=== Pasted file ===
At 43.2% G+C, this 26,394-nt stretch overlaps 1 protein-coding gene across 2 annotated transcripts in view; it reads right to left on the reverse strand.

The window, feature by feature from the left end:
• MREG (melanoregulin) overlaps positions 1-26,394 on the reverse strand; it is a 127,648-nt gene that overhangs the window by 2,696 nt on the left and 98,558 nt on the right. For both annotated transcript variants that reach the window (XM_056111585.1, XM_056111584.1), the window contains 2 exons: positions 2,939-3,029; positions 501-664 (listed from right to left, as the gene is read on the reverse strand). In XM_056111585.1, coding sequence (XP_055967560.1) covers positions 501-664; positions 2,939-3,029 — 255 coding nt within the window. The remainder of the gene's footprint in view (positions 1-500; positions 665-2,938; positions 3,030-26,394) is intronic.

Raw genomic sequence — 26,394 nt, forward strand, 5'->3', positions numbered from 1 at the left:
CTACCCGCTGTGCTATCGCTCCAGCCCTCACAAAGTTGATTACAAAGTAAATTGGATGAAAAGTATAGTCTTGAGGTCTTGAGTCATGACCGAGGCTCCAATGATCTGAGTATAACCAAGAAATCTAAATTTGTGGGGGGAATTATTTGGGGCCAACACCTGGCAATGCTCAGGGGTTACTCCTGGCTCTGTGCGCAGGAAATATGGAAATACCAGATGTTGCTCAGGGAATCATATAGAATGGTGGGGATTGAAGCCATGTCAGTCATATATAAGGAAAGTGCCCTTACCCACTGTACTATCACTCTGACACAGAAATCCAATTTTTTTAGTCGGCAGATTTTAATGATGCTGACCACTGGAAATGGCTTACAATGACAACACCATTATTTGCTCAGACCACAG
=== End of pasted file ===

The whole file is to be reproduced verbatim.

At 43.2% G+C, this 26,394-nt stretch overlaps 1 protein-coding gene across 2 annotated transcripts in view; it reads right to left on the reverse strand.

The window, feature by feature from the left end:
• MREG (melanoregulin) overlaps positions 1-26,394 on the reverse strand; it is a 127,648-nt gene that overhangs the window by 2,696 nt on the left and 98,558 nt on the right. For both annotated transcript variants that reach the window (XM_056111585.1, XM_056111584.1), the window contains 2 exons: positions 2,939-3,029; positions 501-664 (listed from right to left, as the gene is read on the reverse strand). In XM_056111585.1, coding sequence (XP_055967560.1) covers positions 501-664; positions 2,939-3,029 — 255 coding nt within the window. The remainder of the gene's footprint in view (positions 1-500; positions 665-2,938; positions 3,030-26,394) is intronic.

Raw genomic sequence — 26,394 nt, forward strand, 5'->3', positions numbered from 1 at the left:
CTACCCGCTGTGCTATCGCTCCAGCCCTCACAAAGTTGATTACAAAGTAAATTGGATGAAAAGTATAGTCTTGAGGTCTTGAGTCATGACCGAGGCTCCAATGATCTGAGTATAACCAAGAAATCTAAATTTGTGGGGGGAATTATTTGGGGCCAACACCTGGCAATGCTCAGGGGTTACTCCTGGCTCTGTGCGCAGGAAATATGGAAATACCAGATGTTGCTCAGGGAATCATATAGAATGGTGGGGATTGAAGCCATGTCAGTCATATATAAGGAAAGTGCCCTTACCCACTGTACTATCACTCTGACACAGAAATCCAATTTTTTTAGTCGGCAGATTTTAATGATGCTGACCACTGGAAATGGCTTACAATGACAACACCATTATTTGCTCAGACCACAG